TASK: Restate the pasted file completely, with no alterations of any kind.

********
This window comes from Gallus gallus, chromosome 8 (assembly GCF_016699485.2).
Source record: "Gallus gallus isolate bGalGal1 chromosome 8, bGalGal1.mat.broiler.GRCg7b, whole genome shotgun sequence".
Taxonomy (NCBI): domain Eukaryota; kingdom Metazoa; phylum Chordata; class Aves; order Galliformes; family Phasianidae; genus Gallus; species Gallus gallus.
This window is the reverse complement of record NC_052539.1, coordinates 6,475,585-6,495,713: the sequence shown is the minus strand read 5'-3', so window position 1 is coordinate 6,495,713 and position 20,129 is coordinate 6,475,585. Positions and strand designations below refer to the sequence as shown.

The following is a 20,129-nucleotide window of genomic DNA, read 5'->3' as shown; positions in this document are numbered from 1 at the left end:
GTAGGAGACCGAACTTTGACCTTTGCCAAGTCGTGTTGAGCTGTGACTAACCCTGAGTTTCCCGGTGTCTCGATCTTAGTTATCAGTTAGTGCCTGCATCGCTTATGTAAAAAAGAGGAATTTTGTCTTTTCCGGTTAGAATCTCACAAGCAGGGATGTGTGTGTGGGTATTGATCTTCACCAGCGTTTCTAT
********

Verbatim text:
This window comes from Gallus gallus, chromosome 8 (assembly GCF_016699485.2).
Source record: "Gallus gallus isolate bGalGal1 chromosome 8, bGalGal1.mat.broiler.GRCg7b, whole genome shotgun sequence".
Taxonomy (NCBI): domain Eukaryota; kingdom Metazoa; phylum Chordata; class Aves; order Galliformes; family Phasianidae; genus Gallus; species Gallus gallus.
This window is the reverse complement of record NC_052539.1, coordinates 6,475,585-6,495,713: the sequence shown is the minus strand read 5'-3', so window position 1 is coordinate 6,495,713 and position 20,129 is coordinate 6,475,585. Positions and strand designations below refer to the sequence as shown.

The following is a 20,129-nucleotide window of genomic DNA, read 5'->3' as shown; positions in this document are numbered from 1 at the left end:
GTAGGAGACCGAACTTTGACCTTTGCCAAGTCGTGTTGAGCTGTGACTAACCCTGAGTTTCCCGGTGTCTCGATCTTAGTTATCAGTTAGTGCCTGCATCGCTTATGTAAAAAAGAGGAATTTTGTCTTTTCCGGTTAGAATCTCACAAGCAGGGATGTGTGTGTGGGTATTGATCTTCACCAGCGTTTCTAT